Do Tight Buttocks Run Faster?

Well, strong gluteal muscles certainly won't hurt your running speed!  This Runner's World article explores "The Forgotten Core" of gluteal muscles and shares a few exercises that will strengthen your buttocks and help improve your run. 

And just in case you experience soreness as you are trying some of these new strengthening exercises, remember the KT Tape Gluteus Pain Application will help provide support and proper muscle function while you improve your run! For the past decade, coaches, trainers, and physical therapists like me have told runners to "work your core", the muscles of your torso that support your every move.

So many runners have added crunches and planks that strengthen the abdominals and back to their routines. But these exercises do little for the powerhouse muscles that surround the pelvis. The gluteal (buttocks) muscles are so commonly left out of runners' strength programs, I call them the forgotten core. When we run, the glutes hold our pelvis level and steady, extend our hip, propel us forward, and keep our legs, pelvis, and torso aligned. When our glutes are faulty, our entire kinetic chain gets disrupted.

Studies link glute weakness to Achilles tendinitis, shin splints, runner's knee, and iliotibial-band syndrome. Indeed, many injured runners I treat come to physical therapy with strong abdominals and backs but weak glutes. Part of the problem is that glutes aren't as active as other running muscles during routine activities, which can make your hamstrings, quadriceps, and calves disproportionately stronger.

Another issue is that most strength-training routines don't isolate the glutes. If an exercise requires several muscles to perform the movement, the majority of the work will be done by the strongest of those muscles. Also, tight muscles, specifically the hip flexors, can inhibit the glutes and prevent their muscle fibers from firing. Here's how to see where you stand, plus exercises that will strengthen your neglected glutes and give you a coveted runner's butt.

Do two or three sets of 12 to 15 reps two times a week.

Seat Check Test your glute strength To watch video of this routine, visit

Single-Leg Stance Test Stand with your hands over your head, palms together. Lift your right foot off the ground and balance. Watch the left side of your hips to see if it dips down. If it does, it's a sign of glute weakness. Try it on the other side, too. Next, do this: While in the same position, lean to the right of your body, checking to see if your left side dips. Move your hands to the left of your body and see if your right side dips. If your hips dip, it's a sign that your glutes need work. Try this test also after a long or hard run to see how your glutes perform when fatigued.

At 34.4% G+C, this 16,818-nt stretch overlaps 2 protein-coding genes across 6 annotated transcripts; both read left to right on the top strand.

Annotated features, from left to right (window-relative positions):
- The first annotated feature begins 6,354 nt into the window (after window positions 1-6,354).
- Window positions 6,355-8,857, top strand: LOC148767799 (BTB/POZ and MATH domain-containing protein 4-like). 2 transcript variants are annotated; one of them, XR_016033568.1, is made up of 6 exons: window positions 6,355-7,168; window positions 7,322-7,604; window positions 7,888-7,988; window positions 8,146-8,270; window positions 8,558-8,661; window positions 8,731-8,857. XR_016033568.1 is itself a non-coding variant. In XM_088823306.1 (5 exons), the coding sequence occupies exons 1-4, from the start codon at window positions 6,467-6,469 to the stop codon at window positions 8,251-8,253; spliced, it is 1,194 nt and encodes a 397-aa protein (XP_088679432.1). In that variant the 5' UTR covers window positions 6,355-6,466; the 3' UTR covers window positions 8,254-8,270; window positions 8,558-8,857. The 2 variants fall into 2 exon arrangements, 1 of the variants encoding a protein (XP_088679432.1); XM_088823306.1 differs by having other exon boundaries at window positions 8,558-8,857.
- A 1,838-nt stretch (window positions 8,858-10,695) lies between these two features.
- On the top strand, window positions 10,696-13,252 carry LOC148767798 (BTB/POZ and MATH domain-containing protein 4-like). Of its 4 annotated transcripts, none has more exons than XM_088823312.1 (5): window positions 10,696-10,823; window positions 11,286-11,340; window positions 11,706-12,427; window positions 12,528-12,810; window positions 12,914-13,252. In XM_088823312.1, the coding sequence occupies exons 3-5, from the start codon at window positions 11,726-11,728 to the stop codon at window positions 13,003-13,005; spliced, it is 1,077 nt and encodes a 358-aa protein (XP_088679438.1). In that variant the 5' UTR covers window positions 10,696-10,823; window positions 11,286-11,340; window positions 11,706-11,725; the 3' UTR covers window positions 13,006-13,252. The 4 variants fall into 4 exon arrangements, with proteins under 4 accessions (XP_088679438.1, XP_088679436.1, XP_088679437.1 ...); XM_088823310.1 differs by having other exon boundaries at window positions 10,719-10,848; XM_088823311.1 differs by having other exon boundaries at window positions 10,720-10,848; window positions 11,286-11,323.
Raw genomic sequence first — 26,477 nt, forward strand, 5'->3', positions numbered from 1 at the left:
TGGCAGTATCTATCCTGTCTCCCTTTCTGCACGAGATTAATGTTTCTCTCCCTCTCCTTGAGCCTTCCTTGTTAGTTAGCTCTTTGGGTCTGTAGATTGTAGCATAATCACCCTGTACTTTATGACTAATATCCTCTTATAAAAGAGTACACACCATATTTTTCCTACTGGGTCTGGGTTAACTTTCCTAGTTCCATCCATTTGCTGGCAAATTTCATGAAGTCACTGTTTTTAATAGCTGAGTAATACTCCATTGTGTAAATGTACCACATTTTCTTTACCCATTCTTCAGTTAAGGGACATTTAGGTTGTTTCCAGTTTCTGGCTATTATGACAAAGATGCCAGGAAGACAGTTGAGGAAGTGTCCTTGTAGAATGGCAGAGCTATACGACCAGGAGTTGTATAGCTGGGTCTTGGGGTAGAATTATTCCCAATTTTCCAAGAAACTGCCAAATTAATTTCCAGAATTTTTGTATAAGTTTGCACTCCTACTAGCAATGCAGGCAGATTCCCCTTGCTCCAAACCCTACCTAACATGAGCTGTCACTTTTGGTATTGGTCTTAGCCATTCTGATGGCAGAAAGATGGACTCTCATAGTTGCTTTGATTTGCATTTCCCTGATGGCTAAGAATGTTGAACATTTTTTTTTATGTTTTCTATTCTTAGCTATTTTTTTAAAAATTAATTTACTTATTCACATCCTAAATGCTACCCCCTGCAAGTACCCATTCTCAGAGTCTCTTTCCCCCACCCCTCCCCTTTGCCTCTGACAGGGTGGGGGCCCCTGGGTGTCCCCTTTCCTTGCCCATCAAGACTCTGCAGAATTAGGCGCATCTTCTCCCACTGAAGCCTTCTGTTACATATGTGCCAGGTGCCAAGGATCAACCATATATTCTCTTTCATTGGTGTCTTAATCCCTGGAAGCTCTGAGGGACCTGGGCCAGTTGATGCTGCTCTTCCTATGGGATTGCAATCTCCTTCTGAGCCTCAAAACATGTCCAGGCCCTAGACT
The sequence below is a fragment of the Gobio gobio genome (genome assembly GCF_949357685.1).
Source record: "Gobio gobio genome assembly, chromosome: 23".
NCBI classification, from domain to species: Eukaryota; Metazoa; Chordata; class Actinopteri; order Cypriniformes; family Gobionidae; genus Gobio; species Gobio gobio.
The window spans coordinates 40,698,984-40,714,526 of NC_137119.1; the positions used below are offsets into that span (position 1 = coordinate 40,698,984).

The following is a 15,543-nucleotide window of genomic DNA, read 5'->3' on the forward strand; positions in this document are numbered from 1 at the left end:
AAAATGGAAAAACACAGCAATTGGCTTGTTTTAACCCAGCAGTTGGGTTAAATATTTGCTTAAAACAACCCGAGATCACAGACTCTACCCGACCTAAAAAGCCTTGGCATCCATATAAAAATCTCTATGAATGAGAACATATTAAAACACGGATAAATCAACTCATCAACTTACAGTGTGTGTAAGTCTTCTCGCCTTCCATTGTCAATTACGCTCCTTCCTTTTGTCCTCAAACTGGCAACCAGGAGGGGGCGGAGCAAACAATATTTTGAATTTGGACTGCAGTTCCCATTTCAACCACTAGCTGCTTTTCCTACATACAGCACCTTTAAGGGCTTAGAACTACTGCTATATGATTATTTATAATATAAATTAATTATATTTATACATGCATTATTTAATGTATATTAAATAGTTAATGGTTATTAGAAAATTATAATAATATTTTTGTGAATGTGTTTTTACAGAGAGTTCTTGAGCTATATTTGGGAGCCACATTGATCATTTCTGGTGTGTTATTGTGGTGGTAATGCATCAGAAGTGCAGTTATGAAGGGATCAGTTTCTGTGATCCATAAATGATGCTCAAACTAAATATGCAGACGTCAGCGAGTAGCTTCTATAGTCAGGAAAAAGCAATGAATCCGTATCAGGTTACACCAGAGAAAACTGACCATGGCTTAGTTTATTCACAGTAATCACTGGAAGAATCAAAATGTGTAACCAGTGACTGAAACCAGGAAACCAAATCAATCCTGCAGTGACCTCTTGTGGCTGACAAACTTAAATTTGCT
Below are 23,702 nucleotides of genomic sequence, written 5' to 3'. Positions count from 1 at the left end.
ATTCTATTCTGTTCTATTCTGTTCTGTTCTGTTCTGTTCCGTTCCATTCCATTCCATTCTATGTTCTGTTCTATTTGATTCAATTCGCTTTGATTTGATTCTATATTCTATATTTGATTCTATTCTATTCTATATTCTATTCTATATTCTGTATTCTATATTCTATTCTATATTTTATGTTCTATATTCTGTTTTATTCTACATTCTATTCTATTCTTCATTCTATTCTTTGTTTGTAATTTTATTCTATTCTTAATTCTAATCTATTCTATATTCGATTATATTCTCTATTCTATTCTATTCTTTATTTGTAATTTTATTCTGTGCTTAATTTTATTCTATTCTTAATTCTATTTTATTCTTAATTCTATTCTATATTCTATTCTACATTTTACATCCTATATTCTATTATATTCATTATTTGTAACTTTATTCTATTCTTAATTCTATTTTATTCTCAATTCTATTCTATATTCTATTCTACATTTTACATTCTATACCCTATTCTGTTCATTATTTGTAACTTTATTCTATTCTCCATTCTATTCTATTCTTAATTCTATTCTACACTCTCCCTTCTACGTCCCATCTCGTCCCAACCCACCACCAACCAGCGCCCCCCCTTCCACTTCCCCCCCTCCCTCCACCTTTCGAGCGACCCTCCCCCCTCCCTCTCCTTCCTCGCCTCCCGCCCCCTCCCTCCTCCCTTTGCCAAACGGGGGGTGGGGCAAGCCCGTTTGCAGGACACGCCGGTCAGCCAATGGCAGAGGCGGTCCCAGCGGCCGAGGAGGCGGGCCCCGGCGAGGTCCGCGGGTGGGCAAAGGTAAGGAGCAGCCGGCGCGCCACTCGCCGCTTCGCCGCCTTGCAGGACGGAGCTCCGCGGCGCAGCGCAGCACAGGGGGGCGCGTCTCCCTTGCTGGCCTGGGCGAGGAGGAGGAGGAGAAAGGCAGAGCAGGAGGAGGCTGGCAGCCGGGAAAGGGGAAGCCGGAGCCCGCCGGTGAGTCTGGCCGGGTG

Hip Hike Stand sideways on a step, box, or bench at least four inches high with one leg held free of the bench, and keep both hips squared forward and shoulders level. Keeping your standing leg (the one on the bench) straight (no knee bending!), raise your free hip directly upward and then drop the leg.

Single-Leg Deadlift Stand on your right leg with your left leg behind you and in the air. Keeping your shoulders back and your back straight, hinge forward and reach your hands toward the ground. Return back up and repeat. Hold weights or a medicine ball for an added challenge.

Three-Way Leg Raises Place a resistance band just above your knees. Separate your feet and bend your knees, lowering down into a slightly crouched position. Balance on your left leg.

  1. With slow, controlled motions, move your right leg forward against the band's resistance, then back to the starting position.
  2. Without placing your right foot back on the floor, move it out to the side, then return to the starting position.
  3. Move your right foot behind you, then back to the starting position. That's one repetition.
Lunge Stretch Tight hip flexors can inhibit the firing of glute muscles. Do this stretch after every run. Step forward and lower your back knee. Keep your knee over your ankle. Hold for 30 seconds on each side... For more exercises, including images of the above exercises, read the entire article by Nikki Kimball on